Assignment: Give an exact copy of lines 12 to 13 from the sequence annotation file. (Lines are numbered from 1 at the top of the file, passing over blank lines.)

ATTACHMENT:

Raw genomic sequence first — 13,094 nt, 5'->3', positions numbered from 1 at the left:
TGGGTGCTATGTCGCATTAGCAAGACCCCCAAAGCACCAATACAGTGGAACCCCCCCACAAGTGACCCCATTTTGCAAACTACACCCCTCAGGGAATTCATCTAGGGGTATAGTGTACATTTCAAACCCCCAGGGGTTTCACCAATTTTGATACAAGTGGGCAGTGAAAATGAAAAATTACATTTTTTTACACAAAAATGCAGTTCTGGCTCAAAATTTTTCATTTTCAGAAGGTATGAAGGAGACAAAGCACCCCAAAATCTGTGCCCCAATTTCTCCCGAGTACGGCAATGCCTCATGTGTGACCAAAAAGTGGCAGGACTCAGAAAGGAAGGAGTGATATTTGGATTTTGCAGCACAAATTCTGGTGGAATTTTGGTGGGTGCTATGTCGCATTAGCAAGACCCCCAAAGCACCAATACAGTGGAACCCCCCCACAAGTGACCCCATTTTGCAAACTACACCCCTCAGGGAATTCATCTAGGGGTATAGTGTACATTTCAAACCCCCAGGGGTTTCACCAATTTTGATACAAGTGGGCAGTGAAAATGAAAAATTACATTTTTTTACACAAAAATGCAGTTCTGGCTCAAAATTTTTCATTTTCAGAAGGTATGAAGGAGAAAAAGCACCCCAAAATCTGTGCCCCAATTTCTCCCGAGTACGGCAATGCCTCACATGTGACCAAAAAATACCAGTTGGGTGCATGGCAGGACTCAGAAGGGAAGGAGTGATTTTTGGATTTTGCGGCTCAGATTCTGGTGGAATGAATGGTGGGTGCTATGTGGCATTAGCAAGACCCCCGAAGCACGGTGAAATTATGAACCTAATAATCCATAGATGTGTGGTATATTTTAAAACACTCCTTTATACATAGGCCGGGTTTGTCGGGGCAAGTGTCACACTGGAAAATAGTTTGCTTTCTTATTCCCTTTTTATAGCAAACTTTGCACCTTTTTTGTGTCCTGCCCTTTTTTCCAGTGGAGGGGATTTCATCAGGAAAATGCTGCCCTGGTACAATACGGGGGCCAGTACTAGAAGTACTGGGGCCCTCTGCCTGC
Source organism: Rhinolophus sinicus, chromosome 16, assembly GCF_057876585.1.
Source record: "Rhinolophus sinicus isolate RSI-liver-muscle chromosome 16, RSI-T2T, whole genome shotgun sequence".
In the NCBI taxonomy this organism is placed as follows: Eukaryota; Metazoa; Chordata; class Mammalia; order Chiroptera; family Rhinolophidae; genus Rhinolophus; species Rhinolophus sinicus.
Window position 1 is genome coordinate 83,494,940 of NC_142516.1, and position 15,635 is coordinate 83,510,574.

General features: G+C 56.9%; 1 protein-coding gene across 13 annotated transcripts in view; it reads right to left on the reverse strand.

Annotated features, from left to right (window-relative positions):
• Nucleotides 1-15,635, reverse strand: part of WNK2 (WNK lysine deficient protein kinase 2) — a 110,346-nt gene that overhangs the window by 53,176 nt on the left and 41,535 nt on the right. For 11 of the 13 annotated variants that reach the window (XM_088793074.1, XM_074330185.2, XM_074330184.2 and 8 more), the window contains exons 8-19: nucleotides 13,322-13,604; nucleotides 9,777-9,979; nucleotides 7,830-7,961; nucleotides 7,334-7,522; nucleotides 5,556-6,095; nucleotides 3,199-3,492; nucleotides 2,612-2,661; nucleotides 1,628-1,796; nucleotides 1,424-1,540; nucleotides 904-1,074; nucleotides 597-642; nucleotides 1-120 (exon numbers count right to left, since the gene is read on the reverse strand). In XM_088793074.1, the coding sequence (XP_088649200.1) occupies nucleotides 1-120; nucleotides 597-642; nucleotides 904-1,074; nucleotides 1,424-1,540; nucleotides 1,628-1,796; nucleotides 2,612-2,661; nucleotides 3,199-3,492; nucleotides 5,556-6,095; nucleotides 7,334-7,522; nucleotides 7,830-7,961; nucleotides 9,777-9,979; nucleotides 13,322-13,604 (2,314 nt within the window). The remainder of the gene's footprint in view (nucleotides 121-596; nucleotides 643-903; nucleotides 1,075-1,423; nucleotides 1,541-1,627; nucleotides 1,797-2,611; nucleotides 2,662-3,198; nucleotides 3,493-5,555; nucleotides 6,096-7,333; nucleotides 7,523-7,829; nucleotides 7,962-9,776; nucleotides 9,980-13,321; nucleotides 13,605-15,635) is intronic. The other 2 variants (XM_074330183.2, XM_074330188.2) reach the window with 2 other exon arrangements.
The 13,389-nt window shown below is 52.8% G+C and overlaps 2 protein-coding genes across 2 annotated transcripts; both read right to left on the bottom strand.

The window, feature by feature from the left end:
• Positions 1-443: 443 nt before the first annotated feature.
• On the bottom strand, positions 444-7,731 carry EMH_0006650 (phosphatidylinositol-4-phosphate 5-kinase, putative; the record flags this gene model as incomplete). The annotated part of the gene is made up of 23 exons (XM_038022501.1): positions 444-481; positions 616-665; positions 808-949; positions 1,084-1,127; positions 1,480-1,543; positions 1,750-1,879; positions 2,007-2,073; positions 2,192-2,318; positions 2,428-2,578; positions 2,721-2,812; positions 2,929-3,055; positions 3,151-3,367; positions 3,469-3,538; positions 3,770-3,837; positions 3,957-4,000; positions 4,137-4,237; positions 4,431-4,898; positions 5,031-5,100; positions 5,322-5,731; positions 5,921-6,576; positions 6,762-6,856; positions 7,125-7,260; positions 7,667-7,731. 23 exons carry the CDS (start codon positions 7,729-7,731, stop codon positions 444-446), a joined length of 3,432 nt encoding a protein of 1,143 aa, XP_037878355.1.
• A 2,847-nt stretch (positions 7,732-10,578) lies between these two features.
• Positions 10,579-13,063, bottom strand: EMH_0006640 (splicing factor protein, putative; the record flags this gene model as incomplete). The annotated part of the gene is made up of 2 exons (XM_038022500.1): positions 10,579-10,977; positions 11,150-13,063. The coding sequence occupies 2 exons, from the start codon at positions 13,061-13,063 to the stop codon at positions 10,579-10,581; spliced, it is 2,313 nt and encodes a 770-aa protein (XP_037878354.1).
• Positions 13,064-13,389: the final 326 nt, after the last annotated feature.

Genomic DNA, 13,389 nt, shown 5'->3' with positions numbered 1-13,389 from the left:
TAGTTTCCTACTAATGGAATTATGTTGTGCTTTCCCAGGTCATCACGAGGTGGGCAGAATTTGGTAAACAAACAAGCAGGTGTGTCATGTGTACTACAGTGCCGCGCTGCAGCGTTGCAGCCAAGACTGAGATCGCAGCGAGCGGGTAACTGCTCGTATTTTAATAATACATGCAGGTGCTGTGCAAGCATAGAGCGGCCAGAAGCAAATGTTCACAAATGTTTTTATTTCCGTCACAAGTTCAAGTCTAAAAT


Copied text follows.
• Positions 1-443: 443 nt before the first annotated feature.
• On the bottom strand, positions 444-7,731 carry EMH_0006650 (phosphatidylinositol-4-phosphate 5-kinase, putative; the record flags this gene model as incomplete). The annotated part of the gene is made up of 23 exons (XM_038022501.1): positions 444-481; positions 616-665; positions 808-949; positions 1,084-1,127; positions 1,480-1,543; positions 1,750-1,879; positions 2,007-2,073; positions 2,192-2,318; positions 2,428-2,578; positions 2,721-2,812; positions 2,929-3,055; positions 3,151-3,367; positions 3,469-3,538; positions 3,770-3,837; positions 3,957-4,000; positions 4,137-4,237; positions 4,431-4,898; positions 5,031-5,100; positions 5,322-5,731; positions 5,921-6,576; positions 6,762-6,856; positions 7,125-7,260; positions 7,667-7,731. 23 exons carry the CDS (start codon positions 7,729-7,731, stop codon positions 444-446), a joined length of 3,432 nt encoding a protein of 1,143 aa, XP_037878355.1.